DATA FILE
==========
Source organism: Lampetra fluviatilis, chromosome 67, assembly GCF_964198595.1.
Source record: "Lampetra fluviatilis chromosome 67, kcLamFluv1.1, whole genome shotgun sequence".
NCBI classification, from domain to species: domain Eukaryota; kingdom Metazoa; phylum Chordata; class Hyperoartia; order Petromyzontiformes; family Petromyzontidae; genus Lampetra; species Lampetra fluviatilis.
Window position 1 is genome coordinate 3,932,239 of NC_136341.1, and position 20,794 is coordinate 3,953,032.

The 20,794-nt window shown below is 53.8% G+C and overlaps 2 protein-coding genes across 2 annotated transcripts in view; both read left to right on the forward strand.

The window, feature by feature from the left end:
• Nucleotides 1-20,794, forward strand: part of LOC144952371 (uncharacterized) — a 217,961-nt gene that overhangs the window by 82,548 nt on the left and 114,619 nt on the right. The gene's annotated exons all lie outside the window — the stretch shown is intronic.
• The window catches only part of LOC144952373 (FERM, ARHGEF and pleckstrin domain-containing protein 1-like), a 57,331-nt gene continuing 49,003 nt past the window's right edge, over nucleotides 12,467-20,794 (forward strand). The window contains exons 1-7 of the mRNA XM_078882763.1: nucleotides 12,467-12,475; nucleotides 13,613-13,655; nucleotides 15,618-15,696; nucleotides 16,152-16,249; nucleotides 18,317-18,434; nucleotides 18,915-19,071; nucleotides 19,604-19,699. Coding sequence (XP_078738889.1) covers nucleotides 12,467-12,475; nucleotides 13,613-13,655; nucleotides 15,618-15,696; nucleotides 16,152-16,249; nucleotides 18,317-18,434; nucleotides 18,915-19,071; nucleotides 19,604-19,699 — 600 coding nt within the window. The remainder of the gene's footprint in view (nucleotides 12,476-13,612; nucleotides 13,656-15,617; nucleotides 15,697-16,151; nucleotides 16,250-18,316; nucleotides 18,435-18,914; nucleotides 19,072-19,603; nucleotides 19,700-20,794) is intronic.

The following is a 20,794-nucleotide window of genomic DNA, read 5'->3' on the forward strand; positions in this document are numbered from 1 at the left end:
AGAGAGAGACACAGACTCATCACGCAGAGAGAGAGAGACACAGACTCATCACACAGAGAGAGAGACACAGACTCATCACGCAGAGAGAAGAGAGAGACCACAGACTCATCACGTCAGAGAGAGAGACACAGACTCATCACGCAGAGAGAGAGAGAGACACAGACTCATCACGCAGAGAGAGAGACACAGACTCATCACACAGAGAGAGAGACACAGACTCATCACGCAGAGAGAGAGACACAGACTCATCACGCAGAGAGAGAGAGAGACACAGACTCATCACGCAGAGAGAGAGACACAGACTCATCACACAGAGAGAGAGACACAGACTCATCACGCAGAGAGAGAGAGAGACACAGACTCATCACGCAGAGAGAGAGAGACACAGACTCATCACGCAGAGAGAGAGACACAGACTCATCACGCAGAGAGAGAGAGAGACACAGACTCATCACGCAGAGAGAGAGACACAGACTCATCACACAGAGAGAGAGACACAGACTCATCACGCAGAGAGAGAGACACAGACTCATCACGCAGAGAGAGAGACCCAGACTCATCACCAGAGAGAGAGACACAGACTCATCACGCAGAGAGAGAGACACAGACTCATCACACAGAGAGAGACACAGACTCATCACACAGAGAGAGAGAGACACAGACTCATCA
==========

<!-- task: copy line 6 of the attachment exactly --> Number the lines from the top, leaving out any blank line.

The window, feature by feature from the left end: